Around 410,000 small business jobs need to be created by the end of this year to return to the pre-pandemic jobs trajectory, according to new data by Xero, shared with City A.M. this evening.

With small businesses employing over half of the UK workforce, a strong sector recovery will be needed to achieve significant employment growth.

The firm found that UK small business job losses have been almost doubling those in big businesses since the start of the pandemic.

Jobs were down by 24.4 percent year on year since May 2020, while jobs in February of this year remained 10.6 percent below February 2020 levels. 

Women, employees aged 30 and under, and those in customer-centric jobs, such as hospitality, experienced particularly sharp declines in employment in the small business sector during the early months of the crisis, with growth continuing to lag into 2021. 

However, the report also found that digitally connected small businesses faced far fewer declines in jobs (14.8 per cent) than those with less connectivity (18.4 per cent).

Small businesses that paid higher wages in each industry also saw fewer job losses. In May 2020, higher-paying companies saw small business jobs down 13.5 percent compared to lower-paying companies with jobs down 22.3 percent.

State of small business 

Xero came to its findings by using anonymized and aggregated data of hundreds of thousands of customer records, in partnership with Accenture.

Based on data on sales, jobs, time to be paid, and wages, the firm found that trading conditions are still difficult for many. In March of this year, overall small business performance remains below-average conditions in the UK. 

“We can see first-hand what’s happening to small businesses and the impact on the whole economy and jobs. One thing we’ve noticed is that small businesses are so often overlooked by the Government. And this imbalance needs to be addressed. Only then will we see positive change,” said Gary Turner, managing director of Xero UK.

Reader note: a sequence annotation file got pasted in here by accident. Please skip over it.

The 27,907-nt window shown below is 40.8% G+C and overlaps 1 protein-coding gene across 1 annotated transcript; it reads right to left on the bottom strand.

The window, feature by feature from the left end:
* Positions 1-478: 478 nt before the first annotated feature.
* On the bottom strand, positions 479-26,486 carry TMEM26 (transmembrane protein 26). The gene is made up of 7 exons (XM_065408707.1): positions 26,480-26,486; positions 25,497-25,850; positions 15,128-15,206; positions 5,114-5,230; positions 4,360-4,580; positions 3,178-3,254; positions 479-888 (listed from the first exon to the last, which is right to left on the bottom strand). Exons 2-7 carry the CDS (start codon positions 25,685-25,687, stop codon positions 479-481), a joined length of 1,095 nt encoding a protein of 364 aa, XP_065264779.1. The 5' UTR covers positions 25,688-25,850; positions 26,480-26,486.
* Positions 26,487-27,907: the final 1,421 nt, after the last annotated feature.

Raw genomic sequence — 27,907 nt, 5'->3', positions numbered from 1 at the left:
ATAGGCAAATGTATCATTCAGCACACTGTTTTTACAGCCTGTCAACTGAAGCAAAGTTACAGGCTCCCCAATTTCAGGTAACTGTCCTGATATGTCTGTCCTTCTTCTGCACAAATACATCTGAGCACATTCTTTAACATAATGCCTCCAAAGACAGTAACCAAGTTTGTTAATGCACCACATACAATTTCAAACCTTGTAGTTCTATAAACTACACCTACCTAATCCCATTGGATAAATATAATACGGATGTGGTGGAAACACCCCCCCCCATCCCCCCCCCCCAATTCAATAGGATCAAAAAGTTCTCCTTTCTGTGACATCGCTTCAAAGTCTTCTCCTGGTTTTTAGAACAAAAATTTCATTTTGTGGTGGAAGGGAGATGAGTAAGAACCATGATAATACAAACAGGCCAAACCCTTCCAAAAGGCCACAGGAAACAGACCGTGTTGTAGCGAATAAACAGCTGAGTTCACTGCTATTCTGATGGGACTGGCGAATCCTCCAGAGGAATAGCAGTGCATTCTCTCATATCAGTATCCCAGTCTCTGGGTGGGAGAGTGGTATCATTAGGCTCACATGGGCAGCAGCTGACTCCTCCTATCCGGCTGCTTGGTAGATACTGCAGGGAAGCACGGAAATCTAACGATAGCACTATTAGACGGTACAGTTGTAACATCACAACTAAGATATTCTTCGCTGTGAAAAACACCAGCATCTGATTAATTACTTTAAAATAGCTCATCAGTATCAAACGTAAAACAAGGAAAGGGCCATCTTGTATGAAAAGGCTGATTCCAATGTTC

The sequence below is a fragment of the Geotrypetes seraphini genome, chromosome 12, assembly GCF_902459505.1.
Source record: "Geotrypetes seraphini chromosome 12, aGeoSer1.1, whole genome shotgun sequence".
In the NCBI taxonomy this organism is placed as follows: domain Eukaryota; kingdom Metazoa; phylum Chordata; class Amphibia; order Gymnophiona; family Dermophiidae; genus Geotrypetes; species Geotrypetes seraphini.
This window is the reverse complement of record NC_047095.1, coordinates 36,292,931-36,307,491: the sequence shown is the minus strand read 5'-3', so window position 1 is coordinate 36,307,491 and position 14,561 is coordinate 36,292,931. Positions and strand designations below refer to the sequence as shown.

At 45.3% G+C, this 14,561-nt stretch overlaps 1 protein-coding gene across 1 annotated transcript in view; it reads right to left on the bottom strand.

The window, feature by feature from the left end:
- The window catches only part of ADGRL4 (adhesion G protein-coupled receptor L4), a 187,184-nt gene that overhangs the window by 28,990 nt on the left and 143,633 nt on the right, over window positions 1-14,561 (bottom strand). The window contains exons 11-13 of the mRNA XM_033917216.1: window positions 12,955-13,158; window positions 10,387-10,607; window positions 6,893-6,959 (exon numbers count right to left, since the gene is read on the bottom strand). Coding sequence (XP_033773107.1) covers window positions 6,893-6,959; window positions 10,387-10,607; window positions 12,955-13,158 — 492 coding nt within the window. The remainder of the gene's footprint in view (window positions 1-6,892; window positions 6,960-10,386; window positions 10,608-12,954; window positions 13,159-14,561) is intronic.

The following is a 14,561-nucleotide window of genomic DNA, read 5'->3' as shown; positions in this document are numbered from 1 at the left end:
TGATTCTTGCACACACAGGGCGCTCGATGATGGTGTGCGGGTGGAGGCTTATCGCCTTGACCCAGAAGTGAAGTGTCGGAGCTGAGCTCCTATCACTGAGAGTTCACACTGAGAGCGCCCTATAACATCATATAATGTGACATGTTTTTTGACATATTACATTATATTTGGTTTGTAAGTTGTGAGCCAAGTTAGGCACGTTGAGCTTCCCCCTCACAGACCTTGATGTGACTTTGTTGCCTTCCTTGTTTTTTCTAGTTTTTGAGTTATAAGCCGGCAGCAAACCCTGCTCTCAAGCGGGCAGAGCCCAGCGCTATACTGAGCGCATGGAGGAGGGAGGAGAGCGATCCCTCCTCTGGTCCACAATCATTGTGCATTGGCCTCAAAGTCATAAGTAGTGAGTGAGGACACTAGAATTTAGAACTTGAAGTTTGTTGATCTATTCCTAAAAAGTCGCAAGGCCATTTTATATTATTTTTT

“Employers can’t find the workers they need!!!!!” is one of the hot media trends of the last couple of weeks, and it continues to be a load of nonsense blaming workers for the actions of employers. Let’s get it right up front: Questions to ask when you read one of these articles include, “How much pay are they offering?” and, “Have they tried raising the pay they are offering?” and, “During the pandemic, has this employer made workers feel unsafe?” and, “Does the data support these anecdotal accounts in suggesting there is a labor shortage?”

The most frequent scapegoat in coverage of the supposed labor shortage is the $300 a week in added pandemic unemployment benefits—Montana Gov. Greg Gianforte just announced he was cutting off the additional benefit to force people back to the workplace, and Arizona Gov. Doug Ducey is requiring proof that people on unemployment are actively looking for work. Local news coverage filled with whining business owners continues to roll out steadily as well. But blaming the young people for not wanting [fill in the blank] kind of jobs is also a thing, as a recent CNN Business story on the hiring woes of manufacturers shows.

We have a perception problem. People don't know the jobs are here or that these are jobs they want,” the executive director of The Manufacturing Institute said. Entry-level jobs that “pay well above the federal minimum wage of $7.25 an hour” are going unfilled, CNN Business reports, in part because of competition from warehouses and distribution centers—except that since Amazon warehouse workers get $15 an hour for physically brutal labor, that gives us a ceiling on how “well above” the minimum wage these manufacturing jobs are paying.